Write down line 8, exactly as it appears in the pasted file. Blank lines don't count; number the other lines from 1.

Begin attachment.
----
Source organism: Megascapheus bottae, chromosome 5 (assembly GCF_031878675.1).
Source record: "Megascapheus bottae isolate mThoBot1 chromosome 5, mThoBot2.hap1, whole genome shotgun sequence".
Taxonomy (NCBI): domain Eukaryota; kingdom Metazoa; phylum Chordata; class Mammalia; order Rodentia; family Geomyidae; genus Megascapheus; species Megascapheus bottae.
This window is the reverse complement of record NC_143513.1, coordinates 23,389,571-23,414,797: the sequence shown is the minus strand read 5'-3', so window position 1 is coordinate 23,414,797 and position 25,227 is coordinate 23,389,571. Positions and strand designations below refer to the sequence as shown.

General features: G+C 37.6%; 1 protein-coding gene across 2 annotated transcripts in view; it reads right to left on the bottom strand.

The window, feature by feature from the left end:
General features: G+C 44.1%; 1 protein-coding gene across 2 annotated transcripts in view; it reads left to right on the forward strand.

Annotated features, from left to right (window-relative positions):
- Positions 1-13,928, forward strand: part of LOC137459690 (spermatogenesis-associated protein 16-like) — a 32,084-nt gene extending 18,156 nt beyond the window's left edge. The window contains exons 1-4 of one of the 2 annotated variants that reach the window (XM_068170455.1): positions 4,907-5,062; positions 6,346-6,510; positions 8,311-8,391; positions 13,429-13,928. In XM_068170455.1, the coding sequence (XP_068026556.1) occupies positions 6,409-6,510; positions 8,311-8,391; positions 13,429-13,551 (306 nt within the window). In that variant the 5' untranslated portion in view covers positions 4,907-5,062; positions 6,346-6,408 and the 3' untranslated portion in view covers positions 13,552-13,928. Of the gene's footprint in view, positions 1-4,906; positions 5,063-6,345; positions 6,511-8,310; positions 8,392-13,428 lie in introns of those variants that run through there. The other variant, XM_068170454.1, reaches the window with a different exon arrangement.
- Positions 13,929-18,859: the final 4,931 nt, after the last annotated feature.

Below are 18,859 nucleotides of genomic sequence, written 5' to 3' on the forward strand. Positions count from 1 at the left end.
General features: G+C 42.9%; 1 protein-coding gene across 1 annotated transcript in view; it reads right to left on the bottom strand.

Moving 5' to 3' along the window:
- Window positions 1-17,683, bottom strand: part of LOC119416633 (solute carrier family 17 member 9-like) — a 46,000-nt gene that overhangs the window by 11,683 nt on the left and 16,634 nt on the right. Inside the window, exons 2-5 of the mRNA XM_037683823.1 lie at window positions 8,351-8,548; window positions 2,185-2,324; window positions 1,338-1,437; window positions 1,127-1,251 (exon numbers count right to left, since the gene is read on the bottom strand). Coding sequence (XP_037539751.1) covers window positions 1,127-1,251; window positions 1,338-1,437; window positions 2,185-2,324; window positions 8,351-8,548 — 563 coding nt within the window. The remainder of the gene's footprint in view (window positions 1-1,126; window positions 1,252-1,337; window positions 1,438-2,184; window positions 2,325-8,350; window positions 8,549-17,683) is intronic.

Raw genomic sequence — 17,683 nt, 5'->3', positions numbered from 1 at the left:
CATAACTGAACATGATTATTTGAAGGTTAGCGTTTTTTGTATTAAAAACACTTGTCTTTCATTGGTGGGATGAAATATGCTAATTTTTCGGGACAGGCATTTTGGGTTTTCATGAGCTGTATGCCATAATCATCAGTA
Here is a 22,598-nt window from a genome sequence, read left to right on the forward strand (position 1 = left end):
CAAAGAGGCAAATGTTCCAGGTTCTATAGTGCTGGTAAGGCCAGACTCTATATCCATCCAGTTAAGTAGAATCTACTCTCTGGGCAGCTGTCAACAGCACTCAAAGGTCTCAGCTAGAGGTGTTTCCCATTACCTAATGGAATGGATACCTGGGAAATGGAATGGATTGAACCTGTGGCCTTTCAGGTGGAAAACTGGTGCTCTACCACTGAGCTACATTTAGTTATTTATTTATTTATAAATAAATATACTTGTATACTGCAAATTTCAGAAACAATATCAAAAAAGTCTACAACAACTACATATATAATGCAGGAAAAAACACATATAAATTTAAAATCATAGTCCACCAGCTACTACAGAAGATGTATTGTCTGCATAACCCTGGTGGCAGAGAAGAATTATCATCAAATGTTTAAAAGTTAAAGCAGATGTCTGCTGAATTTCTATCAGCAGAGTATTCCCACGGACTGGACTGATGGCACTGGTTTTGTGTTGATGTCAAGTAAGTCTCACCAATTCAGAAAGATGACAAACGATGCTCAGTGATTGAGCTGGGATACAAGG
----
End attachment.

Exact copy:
Annotated features, from left to right (window-relative positions):